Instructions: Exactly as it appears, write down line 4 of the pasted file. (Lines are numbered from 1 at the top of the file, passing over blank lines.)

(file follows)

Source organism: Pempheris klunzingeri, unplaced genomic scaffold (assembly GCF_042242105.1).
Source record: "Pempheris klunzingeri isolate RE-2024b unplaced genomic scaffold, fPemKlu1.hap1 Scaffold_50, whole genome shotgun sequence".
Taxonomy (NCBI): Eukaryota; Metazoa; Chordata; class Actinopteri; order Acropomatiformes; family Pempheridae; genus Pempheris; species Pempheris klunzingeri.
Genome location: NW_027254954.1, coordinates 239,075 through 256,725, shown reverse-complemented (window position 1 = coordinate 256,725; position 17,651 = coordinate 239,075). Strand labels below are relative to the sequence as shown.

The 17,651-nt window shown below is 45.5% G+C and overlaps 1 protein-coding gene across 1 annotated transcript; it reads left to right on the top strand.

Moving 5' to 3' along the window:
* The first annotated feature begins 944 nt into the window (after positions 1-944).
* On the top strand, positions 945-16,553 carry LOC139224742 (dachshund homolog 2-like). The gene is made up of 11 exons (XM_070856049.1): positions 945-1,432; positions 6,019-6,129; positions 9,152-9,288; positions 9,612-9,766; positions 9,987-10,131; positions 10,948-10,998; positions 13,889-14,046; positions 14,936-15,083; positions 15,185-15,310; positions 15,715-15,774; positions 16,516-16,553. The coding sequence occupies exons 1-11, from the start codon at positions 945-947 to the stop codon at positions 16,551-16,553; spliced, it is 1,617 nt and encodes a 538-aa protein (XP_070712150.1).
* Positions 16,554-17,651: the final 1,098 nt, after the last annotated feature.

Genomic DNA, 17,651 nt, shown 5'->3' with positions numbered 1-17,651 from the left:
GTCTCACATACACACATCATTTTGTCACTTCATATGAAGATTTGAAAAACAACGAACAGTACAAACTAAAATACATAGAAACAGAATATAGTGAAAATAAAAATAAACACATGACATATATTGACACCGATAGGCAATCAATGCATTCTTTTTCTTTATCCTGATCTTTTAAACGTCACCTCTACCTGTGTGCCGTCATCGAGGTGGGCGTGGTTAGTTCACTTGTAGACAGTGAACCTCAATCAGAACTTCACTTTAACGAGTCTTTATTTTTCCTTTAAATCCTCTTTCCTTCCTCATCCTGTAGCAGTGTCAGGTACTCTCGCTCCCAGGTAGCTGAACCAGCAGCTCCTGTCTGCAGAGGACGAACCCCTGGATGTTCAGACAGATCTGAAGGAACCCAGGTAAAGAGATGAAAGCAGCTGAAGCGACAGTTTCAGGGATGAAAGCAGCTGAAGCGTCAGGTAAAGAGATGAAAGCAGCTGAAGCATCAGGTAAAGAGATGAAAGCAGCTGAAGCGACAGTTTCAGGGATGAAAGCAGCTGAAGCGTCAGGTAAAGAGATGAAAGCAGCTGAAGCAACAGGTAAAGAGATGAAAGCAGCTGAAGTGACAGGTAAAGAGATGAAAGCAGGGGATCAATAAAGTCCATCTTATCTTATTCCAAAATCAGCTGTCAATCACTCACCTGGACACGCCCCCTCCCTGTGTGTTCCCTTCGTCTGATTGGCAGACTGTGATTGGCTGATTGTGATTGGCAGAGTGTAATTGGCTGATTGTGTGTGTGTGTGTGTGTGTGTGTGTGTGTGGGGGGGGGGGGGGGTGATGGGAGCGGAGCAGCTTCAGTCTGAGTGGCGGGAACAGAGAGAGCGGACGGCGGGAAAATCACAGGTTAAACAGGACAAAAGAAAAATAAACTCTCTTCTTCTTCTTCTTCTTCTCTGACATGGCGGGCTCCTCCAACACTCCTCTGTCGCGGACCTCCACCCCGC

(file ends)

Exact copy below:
Genome location: NW_027254954.1, coordinates 239,075 through 256,725, shown reverse-complemented (window position 1 = coordinate 256,725; position 17,651 = coordinate 239,075). Strand labels below are relative to the sequence as shown.